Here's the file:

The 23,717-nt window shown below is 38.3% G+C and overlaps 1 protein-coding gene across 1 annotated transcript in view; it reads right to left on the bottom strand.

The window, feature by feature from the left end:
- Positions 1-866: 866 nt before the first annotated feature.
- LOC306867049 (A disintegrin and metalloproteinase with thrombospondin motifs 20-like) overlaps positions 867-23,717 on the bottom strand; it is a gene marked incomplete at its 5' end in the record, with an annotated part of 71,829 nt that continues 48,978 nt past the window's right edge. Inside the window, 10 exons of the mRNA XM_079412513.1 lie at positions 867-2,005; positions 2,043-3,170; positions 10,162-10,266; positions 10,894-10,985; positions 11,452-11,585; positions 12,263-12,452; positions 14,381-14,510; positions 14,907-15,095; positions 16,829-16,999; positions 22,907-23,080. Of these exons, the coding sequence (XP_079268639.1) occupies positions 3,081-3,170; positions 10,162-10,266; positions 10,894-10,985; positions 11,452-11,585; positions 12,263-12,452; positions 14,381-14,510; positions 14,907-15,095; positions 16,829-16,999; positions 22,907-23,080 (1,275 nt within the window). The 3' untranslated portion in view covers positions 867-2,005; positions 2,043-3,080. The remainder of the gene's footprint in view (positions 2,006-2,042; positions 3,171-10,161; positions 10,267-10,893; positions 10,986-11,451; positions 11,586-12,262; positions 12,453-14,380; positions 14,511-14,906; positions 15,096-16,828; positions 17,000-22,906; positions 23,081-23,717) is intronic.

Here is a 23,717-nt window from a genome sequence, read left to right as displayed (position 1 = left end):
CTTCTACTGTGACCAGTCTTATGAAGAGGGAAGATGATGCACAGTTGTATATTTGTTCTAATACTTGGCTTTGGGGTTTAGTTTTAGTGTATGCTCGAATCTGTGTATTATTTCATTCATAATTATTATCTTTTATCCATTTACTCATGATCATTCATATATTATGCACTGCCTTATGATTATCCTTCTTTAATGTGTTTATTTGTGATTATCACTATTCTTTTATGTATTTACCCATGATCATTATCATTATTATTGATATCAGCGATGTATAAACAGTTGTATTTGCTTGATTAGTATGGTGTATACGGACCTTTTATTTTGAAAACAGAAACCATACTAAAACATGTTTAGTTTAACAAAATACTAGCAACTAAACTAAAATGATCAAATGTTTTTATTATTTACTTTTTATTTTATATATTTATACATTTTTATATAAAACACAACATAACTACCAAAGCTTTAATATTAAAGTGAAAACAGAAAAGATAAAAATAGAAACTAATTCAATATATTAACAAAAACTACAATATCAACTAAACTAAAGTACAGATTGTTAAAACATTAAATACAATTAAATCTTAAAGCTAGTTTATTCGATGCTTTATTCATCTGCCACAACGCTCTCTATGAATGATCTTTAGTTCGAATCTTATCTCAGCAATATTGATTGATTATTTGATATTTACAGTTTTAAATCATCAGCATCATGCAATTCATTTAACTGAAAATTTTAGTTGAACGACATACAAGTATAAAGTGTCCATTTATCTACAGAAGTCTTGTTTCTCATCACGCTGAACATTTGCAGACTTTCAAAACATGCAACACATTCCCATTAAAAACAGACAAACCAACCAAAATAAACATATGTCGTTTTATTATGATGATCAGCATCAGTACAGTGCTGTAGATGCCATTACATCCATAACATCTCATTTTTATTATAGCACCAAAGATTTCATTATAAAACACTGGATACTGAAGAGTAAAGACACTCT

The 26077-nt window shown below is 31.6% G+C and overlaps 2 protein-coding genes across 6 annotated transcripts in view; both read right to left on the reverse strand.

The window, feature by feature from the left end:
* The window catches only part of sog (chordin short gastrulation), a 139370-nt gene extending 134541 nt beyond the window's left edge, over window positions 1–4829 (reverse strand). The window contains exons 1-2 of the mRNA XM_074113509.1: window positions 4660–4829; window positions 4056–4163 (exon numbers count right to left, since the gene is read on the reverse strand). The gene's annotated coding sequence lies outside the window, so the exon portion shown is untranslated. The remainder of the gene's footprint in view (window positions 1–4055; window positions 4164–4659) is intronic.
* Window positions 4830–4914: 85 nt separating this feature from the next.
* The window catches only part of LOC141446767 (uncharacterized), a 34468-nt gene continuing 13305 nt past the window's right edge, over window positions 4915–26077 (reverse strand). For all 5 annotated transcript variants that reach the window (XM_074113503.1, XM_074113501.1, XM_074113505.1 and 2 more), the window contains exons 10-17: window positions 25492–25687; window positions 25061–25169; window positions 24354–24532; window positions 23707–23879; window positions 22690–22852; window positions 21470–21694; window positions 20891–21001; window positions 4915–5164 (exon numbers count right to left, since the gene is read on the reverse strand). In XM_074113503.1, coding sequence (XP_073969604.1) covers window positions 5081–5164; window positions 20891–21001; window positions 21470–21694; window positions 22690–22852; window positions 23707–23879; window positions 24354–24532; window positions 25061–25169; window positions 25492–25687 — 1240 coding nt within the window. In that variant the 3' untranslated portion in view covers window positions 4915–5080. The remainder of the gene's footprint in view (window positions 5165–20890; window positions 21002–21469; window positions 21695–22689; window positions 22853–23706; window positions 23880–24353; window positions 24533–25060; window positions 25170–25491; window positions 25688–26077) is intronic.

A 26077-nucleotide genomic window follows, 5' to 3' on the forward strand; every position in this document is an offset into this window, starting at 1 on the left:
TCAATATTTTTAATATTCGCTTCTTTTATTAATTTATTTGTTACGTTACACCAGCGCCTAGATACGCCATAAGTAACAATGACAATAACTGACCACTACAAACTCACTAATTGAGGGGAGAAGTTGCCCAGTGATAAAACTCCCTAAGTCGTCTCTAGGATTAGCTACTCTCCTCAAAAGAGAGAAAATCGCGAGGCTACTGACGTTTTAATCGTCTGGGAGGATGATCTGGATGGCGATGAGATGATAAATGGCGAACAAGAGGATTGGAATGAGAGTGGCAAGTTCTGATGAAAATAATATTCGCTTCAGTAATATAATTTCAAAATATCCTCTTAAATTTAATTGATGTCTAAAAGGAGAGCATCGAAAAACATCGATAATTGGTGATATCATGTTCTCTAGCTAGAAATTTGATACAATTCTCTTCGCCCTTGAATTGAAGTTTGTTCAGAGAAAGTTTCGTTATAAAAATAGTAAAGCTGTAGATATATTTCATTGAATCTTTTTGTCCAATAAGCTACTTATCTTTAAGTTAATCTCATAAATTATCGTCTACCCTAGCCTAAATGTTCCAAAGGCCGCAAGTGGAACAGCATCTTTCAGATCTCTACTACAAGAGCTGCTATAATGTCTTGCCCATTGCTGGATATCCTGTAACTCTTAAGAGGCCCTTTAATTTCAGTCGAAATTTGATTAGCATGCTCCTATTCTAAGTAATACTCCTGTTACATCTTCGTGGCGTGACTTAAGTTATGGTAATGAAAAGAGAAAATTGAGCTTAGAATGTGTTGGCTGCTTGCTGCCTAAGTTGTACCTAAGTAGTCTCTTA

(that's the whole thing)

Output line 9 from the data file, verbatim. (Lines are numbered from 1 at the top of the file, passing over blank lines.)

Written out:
* The window catches only part of sog (chordin short gastrulation), a 139370-nt gene extending 134541 nt beyond the window's left edge, over window positions 1–4829 (reverse strand). The window contains exons 1-2 of the mRNA XM_074113509.1: window positions 4660–4829; window positions 4056–4163 (exon numbers count right to left, since the gene is read on the reverse strand). The gene's annotated coding sequence lies outside the window, so the exon portion shown is untranslated. The remainder of the gene's footprint in view (window positions 1–4055; window positions 4164–4659) is intronic.